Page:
A treaty T is signed by two state actors A1 and A2.
Both sides agree to put in place a single customs territory (described herein) for an interim period of two years (described herein).
Both sides will use best endeavours, in good faith, abiding by their respective legal orders, to negotiate the agreements referred to in declaration D.
Declaration D (another document) says:
Both sides have agreed this declaration. This declaration accompanies T, that has been endorsed by A1 and A2, subject to ratification.
This declaration establishes the parameters for future economic cooperation between A1 and A2, to take effect immediately after the interim period defined in T.
For the period beginning immediately after the interim period defined in T, both sides agree to develop an economic partnership that builds on the single customs area defined in T.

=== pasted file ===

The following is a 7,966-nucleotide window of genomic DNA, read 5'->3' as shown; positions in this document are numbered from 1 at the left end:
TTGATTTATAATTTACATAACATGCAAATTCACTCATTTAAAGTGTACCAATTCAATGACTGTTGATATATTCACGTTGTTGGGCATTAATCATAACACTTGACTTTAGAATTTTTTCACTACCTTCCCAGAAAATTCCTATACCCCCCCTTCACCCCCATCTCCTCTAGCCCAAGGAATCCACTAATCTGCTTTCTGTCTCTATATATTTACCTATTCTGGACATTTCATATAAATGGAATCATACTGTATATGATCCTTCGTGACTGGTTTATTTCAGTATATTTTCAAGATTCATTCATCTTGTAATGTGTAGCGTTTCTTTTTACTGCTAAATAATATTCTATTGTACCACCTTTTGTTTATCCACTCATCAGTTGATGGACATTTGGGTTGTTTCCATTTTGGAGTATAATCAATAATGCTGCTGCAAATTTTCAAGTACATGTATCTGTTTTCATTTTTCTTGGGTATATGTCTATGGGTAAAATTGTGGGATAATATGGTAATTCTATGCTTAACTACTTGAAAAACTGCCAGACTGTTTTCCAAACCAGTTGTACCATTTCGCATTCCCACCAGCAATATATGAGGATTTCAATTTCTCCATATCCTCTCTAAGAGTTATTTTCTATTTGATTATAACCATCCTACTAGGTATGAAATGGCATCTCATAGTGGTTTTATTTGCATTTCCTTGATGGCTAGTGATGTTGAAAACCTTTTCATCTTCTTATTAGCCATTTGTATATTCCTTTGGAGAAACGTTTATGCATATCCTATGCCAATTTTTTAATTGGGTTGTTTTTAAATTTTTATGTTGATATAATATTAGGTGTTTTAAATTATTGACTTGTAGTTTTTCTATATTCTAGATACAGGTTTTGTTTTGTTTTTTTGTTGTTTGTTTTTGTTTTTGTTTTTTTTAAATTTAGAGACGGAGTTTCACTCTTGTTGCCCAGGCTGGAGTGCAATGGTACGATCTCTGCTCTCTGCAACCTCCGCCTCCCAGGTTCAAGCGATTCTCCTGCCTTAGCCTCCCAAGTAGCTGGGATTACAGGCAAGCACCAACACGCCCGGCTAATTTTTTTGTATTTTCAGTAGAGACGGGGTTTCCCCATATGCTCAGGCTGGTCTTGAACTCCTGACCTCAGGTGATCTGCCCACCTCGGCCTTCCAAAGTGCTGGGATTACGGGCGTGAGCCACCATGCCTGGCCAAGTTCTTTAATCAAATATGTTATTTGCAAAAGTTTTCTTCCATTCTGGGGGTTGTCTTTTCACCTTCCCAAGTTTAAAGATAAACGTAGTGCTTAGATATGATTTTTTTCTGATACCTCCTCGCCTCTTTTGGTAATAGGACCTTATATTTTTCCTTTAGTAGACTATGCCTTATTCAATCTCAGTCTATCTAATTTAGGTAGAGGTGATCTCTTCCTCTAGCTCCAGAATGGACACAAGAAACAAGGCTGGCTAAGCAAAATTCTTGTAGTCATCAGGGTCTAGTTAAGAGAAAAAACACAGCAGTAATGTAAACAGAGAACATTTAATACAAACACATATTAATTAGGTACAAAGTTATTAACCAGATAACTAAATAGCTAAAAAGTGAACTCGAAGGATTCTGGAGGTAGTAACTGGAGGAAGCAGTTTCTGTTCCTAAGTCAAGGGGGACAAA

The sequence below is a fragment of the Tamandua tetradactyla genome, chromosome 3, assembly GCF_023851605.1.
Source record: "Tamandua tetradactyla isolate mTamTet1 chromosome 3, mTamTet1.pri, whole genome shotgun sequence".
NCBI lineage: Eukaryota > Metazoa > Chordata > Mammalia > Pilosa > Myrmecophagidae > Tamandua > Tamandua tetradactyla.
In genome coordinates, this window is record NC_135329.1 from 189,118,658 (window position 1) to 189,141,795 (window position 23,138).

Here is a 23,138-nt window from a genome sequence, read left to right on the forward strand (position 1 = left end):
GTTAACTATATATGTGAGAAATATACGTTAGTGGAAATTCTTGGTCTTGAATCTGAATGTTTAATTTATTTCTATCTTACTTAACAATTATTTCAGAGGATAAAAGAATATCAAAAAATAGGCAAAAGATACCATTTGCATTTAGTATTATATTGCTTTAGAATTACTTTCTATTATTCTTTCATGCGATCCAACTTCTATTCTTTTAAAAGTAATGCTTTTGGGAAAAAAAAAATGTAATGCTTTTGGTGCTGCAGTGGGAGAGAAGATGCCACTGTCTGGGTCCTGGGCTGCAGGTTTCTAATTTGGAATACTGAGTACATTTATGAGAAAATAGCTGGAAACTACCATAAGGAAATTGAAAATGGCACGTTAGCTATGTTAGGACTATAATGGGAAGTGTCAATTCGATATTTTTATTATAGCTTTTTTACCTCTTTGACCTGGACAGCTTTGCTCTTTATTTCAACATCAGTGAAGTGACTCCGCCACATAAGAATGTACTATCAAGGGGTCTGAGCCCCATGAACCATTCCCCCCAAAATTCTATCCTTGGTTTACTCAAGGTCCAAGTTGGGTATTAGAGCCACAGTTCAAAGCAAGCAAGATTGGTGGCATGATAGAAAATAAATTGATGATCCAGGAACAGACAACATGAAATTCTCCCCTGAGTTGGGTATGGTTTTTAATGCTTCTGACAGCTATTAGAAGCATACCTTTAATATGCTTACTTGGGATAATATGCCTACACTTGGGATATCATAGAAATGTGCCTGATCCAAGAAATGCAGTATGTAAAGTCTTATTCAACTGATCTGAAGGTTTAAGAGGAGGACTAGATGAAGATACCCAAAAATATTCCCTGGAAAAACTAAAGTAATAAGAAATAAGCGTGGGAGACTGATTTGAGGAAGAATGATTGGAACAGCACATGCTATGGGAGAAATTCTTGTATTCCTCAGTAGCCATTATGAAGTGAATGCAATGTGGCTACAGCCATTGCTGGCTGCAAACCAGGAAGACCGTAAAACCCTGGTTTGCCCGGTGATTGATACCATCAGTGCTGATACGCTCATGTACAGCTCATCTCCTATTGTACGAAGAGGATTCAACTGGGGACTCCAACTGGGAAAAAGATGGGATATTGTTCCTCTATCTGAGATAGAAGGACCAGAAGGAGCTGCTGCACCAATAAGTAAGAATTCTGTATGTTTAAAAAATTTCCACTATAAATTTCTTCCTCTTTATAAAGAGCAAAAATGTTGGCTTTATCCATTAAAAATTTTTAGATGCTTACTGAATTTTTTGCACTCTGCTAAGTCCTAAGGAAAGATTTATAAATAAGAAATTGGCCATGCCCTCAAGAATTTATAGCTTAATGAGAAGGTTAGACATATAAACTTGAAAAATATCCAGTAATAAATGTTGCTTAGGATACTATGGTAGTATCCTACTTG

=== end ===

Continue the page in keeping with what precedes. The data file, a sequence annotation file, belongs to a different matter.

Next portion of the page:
Are the agreements within D legally binding in international law? In other words, does the positioning of provisions in a separate document, linked with the "good faith" article, change things?
If the answer is no, if a new executive government is elected within A1 on a platform that differs from D, by what legal mechanism could the agreements in D be reneged on?
The heart of my question is this: does the positioning of provisions in a separate document, linked with the "good faith" article, change the legally binding nature of the contents of the other document?
I realise that a country can simply walk away from a treaty obligation, but I am assuming that both states operate within the rules-based order as far as possible.